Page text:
Every new parent has one thing. One thing they say they will never do in front of their baby. Some say they'll never swear, but that's a stretch. Even my angel of a wife, who employs such gems as "curses" and "Oh my word" in lieu of profanity, can't help but drop the occasional f-bomb when she jams her toe into the dresser. It's quite amazing to hear it when someone who utters that word with such irregularity does in fact say it. It's like spotting Haley's Comet. You're in awe of the majesty and the rarity.
That's not an option for me. The f-word is emblazoned on my family's crest, right below the carafe of wine and the clove of garlic. I have curbed my potty mouth considerably since Penelope's birth, but I know she's going to say "Luna, Goddammit" at some point early in her life. Oh well. Gotta learn some time.
So no parent is perfect. How many times have you seen a mom flip out on one of her children in the supermarket? And you think "When I have kids, I'll never talk to them like that." Judge all you want, my friends. Being a parent is like running for President of the United States. Everyone eventually uncovers your dirty laundry. I mean that both metaphorically and literally. Who the hell has time to do laundry anymore?
But my one thing may surprise you. And it was revealed this past weekend, as the celebration of my wife's 30th birthday continued. Yes, her actual birthday was two weeks ago, but we start marking it at the end of June, and go on through mid-July. It's crazy. Even Jesus only has 12 Days of Christmas.
We attended an amazing show called the "Awesome 80's Prom" at Manhattan's Webster Hall. We had such, like, a total blast, and highly recommend it if you are a fan or a child of the glorious 1980's. It's an interactive performance where the characters dance and talk with you, and you dress up and are part of the show.
Well, in the midst of my drunken dancing wildness, somewhere in between "Jesse's Girl" and "Footloose," I decided to buy each of us a T-shirt. And I had narrowed it down to two: One with the name and logo of the show, and another that featured the name of the fictional high school in the show: Wanaget High.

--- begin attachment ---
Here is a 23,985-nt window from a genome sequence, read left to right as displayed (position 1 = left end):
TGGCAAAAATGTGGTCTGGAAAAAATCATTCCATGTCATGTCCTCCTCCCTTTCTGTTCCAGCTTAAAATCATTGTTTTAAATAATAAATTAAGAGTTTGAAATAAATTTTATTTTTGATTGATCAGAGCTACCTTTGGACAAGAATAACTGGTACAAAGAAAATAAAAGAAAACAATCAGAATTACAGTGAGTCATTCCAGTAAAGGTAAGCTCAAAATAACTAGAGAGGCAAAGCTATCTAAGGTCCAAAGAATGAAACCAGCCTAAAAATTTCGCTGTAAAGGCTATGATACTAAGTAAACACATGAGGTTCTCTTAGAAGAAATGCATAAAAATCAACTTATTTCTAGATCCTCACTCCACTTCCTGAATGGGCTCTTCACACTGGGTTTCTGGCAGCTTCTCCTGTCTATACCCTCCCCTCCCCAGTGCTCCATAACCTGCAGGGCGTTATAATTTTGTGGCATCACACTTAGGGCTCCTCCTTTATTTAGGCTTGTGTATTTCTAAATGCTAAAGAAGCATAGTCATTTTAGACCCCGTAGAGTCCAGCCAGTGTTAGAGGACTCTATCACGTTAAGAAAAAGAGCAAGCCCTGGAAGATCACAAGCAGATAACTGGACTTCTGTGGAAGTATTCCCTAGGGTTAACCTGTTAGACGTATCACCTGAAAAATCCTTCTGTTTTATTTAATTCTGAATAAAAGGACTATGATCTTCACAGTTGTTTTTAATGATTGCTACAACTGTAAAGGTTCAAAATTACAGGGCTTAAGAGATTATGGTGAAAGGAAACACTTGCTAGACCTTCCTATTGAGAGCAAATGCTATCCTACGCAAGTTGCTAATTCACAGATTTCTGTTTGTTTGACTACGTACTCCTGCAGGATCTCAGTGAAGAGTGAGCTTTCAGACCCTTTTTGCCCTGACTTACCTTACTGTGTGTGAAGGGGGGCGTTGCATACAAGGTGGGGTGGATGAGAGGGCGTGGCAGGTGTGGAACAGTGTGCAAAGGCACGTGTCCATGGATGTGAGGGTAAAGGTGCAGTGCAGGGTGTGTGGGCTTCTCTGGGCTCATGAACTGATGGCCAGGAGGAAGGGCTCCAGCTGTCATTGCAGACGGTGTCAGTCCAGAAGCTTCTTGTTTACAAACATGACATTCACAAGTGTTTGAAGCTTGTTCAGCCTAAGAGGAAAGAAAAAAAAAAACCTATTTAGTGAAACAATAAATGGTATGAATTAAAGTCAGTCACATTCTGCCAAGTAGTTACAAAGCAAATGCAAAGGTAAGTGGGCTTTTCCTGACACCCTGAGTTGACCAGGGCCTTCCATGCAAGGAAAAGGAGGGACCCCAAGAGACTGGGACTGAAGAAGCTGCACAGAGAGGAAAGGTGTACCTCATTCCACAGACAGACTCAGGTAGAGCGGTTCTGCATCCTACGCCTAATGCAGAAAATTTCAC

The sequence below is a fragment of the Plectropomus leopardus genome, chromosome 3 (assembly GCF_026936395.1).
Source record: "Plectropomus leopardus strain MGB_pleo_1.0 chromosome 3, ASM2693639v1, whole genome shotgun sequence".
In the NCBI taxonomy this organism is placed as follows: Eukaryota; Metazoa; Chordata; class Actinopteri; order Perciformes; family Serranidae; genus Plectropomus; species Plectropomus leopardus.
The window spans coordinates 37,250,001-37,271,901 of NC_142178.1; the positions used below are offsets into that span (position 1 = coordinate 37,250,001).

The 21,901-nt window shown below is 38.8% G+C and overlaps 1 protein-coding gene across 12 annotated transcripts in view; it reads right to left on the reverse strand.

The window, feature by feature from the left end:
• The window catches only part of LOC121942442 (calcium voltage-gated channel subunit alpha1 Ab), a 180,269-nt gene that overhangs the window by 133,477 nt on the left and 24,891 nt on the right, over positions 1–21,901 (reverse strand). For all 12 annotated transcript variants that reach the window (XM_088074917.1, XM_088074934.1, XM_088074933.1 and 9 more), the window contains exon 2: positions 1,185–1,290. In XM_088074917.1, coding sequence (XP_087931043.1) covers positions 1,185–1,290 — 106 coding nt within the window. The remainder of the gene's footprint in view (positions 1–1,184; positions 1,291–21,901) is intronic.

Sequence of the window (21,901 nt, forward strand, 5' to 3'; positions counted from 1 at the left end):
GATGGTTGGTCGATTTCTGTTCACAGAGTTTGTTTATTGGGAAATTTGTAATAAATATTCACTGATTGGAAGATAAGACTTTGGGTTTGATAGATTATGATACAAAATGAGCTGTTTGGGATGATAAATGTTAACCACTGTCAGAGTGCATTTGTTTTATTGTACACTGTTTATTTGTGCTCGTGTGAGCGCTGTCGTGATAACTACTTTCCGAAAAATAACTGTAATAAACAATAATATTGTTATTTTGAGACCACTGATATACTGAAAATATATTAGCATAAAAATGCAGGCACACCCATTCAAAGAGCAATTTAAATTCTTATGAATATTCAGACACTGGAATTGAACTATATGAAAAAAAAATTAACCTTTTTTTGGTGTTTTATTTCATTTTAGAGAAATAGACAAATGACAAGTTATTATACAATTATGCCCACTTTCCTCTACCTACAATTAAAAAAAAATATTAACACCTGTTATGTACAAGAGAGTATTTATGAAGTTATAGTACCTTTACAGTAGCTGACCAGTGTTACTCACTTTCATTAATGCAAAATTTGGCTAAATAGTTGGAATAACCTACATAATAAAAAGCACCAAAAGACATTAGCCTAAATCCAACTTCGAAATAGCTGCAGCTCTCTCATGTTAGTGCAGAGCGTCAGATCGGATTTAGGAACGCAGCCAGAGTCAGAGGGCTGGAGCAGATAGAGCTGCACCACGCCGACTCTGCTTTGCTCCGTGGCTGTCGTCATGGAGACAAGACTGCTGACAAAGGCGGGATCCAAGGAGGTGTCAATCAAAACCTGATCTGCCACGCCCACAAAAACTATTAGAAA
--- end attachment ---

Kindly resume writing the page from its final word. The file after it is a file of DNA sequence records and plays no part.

Say it a few times, out loud, so you understand the hidden innuendo. Not too loud if your boss is around.
There you go. Funny, right? "Wanna get high?" Not as funny when you're a parent, though. There I was, hair spiked in a mohawk, wearing an MTV tank-top and a Smurf tattoo, juiced up on Stoli, and I'm thinking like a dad! In my inebriated hysteria I had the clarity to tell the salesman, "No. My daughter's going to be able to read that eventually. I'll take two of these." And thus, my wife and I went home with the same shirt, different sizes.
I understand my daughter will learn what that means eventually. She's just not going to learn it from me. Despite whatever I may have done in the past, despite my transgressions, my weaknesses, and my faults, there are certain things Penelope just doesn't need to know.
She is also going to one day find out that there are some things I can't do. Maybe she'll realize it when I attempt to fix something of hers that is broken, and I just end up buying her a new one. Because, more than likely than not, I can't fix it. The only thing these hands can do is type. And cook. Maybe it'll come when we're in the car, and someone honks their horn at me for cutting them off. She'll know everything I do is not alright.
No one is perfect, especially not me. But my daughter doesn't know that yet. And I'm going to do my best to make sure she finds out about it as late in her life as possible.